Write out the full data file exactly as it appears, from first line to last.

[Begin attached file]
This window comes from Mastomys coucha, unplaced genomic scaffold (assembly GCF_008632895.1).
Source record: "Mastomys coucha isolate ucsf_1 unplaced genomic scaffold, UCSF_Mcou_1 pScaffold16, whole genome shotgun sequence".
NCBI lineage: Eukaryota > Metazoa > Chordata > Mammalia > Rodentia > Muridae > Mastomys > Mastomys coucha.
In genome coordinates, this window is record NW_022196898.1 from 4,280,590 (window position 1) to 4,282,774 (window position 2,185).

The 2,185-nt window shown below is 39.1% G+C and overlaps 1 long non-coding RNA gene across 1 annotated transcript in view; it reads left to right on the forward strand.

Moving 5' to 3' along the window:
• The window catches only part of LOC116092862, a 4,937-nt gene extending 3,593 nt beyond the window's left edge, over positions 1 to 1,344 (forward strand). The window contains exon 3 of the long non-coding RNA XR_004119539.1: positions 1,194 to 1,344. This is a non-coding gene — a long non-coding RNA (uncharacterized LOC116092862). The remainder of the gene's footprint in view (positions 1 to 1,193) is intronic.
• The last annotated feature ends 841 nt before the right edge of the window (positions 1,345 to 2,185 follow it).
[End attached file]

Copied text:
This window comes from Mastomys coucha, unplaced genomic scaffold (assembly GCF_008632895.1).
Source record: "Mastomys coucha isolate ucsf_1 unplaced genomic scaffold, UCSF_Mcou_1 pScaffold16, whole genome shotgun sequence".
NCBI lineage: Eukaryota > Metazoa > Chordata > Mammalia > Rodentia > Muridae > Mastomys > Mastomys coucha.
In genome coordinates, this window is record NW_022196898.1 from 4,280,590 (window position 1) to 4,282,774 (window position 2,185).

The 2,185-nt window shown below is 39.1% G+C and overlaps 1 long non-coding RNA gene across 1 annotated transcript in view; it reads left to right on the forward strand.

Moving 5' to 3' along the window:
• The window catches only part of LOC116092862, a 4,937-nt gene extending 3,593 nt beyond the window's left edge, over positions 1 to 1,344 (forward strand). The window contains exon 3 of the long non-coding RNA XR_004119539.1: positions 1,194 to 1,344. This is a non-coding gene — a long non-coding RNA (uncharacterized LOC116092862). The remainder of the gene's footprint in view (positions 1 to 1,193) is intronic.
• The last annotated feature ends 841 nt before the right edge of the window (positions 1,345 to 2,185 follow it).